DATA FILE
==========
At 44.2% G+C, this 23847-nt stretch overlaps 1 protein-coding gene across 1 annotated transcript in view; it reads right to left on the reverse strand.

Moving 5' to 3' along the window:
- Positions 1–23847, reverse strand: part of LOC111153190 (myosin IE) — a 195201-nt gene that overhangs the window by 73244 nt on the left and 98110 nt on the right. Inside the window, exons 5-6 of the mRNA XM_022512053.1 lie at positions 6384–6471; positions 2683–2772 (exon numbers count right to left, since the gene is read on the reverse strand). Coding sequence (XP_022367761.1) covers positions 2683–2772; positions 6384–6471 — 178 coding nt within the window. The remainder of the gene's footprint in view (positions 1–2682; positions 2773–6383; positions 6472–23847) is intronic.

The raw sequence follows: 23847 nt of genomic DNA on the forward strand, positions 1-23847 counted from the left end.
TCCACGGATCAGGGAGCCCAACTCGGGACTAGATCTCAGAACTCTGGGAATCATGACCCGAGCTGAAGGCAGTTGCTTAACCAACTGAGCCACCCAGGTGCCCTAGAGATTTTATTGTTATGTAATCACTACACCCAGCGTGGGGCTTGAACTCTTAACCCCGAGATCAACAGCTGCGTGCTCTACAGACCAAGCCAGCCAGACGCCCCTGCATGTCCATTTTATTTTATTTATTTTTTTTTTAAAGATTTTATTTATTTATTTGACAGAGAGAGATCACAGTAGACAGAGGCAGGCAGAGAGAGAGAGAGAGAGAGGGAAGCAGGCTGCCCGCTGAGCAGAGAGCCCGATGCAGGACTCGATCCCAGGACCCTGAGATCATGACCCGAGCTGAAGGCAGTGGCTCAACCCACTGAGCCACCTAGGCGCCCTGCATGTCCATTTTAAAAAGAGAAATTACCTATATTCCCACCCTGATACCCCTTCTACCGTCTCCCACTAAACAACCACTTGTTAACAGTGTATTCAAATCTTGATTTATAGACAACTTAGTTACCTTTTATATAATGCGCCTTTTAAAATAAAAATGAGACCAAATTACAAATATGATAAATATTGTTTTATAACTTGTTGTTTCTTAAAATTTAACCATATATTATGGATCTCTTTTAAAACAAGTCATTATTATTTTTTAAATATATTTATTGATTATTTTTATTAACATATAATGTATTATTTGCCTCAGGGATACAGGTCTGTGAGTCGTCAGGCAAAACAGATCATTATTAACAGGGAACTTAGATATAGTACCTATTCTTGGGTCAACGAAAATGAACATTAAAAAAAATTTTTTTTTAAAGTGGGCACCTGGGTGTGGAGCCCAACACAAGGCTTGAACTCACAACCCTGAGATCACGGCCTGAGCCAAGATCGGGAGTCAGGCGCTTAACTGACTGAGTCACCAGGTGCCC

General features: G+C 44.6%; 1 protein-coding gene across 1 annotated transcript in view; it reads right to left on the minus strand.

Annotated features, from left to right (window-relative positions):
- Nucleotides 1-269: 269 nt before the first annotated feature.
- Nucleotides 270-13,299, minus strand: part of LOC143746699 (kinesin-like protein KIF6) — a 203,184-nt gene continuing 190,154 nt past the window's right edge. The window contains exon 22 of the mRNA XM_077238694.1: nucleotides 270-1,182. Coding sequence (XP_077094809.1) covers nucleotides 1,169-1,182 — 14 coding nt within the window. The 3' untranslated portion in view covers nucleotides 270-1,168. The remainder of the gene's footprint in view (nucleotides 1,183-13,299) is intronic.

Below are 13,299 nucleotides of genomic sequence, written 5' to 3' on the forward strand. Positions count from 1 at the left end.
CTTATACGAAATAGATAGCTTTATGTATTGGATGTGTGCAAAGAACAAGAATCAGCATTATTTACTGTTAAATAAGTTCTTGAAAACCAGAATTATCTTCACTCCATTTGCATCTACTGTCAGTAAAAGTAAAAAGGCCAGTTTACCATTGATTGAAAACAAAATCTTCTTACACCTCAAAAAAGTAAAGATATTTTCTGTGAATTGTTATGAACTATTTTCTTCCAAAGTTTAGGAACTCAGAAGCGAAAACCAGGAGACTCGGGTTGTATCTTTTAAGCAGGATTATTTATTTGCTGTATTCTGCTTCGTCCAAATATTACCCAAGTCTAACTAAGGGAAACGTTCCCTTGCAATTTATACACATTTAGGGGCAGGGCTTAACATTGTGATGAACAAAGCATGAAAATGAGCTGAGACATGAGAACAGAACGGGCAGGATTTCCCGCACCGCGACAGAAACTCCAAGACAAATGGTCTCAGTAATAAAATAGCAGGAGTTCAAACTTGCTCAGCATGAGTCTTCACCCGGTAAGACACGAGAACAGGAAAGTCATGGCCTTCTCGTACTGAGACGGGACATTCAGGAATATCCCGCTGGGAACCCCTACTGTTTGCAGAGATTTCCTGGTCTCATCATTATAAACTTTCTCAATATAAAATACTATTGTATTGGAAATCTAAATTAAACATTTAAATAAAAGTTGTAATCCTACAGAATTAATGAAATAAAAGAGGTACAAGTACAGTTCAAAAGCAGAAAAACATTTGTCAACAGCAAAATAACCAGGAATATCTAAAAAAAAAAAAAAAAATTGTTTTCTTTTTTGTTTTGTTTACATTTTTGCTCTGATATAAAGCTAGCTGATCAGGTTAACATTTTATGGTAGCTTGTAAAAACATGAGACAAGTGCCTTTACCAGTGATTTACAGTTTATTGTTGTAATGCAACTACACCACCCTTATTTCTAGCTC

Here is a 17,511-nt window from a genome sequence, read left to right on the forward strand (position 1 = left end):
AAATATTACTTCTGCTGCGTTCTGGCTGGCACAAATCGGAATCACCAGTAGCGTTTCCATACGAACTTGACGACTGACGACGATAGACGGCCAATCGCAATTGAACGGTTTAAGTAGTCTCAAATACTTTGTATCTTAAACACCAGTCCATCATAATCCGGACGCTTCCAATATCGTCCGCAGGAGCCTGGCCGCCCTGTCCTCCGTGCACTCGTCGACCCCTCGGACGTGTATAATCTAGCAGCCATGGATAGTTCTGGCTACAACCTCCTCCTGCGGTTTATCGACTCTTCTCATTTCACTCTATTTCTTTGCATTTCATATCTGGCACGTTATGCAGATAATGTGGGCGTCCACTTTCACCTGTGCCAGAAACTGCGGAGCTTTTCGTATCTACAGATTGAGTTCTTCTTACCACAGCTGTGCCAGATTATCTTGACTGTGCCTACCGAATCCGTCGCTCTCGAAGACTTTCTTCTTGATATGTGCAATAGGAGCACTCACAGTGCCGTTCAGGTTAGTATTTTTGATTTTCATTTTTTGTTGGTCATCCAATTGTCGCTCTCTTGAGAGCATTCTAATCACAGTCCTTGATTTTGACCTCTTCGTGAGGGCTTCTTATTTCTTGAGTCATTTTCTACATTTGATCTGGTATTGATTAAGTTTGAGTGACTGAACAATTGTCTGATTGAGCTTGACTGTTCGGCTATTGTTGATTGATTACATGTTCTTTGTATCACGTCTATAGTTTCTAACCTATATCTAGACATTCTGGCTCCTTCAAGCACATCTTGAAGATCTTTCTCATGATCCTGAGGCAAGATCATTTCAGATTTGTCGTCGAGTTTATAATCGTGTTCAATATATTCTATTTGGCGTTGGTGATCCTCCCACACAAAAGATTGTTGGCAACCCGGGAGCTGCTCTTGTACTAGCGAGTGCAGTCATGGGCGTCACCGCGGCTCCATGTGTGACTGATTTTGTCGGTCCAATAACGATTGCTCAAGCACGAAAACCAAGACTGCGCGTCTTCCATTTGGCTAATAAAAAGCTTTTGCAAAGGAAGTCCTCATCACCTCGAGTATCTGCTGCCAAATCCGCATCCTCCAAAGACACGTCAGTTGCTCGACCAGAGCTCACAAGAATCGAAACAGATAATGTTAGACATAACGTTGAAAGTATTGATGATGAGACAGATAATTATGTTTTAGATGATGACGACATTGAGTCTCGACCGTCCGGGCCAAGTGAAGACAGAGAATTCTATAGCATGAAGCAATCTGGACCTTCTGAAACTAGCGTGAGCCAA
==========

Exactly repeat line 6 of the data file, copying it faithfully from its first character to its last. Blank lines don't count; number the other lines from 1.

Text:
General features: G+C 44.6%; 1 protein-coding gene across 1 annotated transcript in view; it reads right to left on the minus strand.